If clothing is packed into cardboard boxes, put them in plastic bags so they’re protected from the cardboard smell. Leave the hangers on the clothing can they be transferred directly to the closet. Wardrobe moving boxes are best for transferring your closet.
Most movers will allow you to keep your dresser drawers filled, but double check to make sure. They may take out each drawer before loading, so cover up anything that you don’t want them to see.
Furniture is best taken apart whenever possible so it’s easier to carry and to prevent damage. After removing the legs on each piece of furniture, wrap them in towels or bubble wrap and secure with a rope. Screws, bolts, and nuts can be put in small plastic bags and taped to the furniture. Label the bags just in case they become detached.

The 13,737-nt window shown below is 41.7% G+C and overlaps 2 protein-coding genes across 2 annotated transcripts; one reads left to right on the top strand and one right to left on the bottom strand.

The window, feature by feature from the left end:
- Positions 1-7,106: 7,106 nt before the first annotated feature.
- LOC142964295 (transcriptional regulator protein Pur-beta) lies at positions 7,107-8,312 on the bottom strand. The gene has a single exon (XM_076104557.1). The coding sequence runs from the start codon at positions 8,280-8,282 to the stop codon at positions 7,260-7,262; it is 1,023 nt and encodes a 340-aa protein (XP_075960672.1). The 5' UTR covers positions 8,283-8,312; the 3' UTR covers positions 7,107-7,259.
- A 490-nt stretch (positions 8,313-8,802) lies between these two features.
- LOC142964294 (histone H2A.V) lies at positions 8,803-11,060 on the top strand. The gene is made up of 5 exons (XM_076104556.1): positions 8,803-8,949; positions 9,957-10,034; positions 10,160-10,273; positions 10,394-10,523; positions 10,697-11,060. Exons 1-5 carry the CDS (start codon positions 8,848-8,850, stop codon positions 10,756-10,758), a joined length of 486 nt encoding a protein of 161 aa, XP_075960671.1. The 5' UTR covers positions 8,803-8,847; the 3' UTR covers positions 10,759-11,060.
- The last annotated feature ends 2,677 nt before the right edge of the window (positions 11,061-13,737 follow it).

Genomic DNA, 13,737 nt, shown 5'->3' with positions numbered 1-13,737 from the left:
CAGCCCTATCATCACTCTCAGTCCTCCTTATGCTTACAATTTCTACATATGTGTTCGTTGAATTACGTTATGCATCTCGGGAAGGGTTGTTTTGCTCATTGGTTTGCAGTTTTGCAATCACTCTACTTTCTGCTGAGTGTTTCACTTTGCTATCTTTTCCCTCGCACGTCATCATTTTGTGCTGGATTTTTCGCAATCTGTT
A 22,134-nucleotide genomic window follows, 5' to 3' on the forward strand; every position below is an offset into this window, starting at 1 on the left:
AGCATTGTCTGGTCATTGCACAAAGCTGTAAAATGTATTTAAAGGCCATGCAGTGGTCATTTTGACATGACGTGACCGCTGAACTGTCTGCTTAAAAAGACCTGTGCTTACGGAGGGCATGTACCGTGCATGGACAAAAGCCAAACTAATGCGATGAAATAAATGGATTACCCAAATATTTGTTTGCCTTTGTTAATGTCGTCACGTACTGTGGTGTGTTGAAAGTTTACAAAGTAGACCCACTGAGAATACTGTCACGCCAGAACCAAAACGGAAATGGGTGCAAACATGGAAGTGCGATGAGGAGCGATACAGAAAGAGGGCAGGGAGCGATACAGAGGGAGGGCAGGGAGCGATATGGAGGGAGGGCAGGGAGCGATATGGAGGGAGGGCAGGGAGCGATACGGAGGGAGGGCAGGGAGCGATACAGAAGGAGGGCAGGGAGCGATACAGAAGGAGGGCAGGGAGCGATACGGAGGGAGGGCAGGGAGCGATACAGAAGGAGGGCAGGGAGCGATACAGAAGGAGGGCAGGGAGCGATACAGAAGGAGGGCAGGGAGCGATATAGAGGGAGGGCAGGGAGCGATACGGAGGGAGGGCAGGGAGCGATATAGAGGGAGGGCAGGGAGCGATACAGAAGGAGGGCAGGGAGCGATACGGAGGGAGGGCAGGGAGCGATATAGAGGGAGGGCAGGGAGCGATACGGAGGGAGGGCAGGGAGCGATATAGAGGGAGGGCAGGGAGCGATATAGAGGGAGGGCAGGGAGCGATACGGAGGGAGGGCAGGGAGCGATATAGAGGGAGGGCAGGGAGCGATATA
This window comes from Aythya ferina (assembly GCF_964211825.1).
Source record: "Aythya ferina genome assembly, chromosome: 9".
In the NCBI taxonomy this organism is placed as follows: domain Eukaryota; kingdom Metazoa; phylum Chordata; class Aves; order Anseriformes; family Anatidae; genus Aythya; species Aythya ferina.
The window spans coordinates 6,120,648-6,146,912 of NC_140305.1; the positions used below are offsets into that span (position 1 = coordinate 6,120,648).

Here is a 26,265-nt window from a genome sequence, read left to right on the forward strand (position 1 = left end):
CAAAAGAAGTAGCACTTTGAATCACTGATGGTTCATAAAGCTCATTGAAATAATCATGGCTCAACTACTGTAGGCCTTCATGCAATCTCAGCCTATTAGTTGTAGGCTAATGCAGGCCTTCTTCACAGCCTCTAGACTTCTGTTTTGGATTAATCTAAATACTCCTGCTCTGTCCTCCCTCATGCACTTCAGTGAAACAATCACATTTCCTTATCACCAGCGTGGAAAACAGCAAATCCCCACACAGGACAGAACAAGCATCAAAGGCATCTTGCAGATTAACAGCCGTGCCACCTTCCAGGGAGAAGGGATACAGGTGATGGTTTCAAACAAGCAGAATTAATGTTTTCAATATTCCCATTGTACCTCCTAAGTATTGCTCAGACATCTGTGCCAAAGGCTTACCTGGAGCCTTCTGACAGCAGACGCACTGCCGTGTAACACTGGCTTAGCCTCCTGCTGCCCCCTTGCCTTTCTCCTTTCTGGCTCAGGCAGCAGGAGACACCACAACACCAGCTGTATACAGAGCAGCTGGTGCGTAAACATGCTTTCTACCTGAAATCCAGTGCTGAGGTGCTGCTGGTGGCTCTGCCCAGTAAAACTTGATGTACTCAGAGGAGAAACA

Glass doors have to be removed from cabinets and entertainment centers and crated. Stretch wrap or sheets can be used to cover sofas and cushions; tape the wrap/sheet to the bottom.
A mattress can be packed in a mattress bags or stretch wrap. The most inexpensive option is to cover it with an old sheet and secure it with duct tape. I would only recommend this for short distance moves. What matters most is that protect the mattress from dirt and possibly inclement weather.
Consider having rugs professionally cleaned before moving. They will be returned rolled up in plastic and ready to be moved. Small rugs can be used as cushion inside of a box.
All appliances must be first disconnected before moving. Shut off the faucets and disconnect all drain hoses. Wrap the appliances in moving pads or pack in a large box for protection. Rent a dolly to move the appliances if necessary.
Stoves. Unplug and remove stoves from gas supply. Check the owner’s manual or contact the company for special instructions. Tape electrical cords and any other parts that might come loose.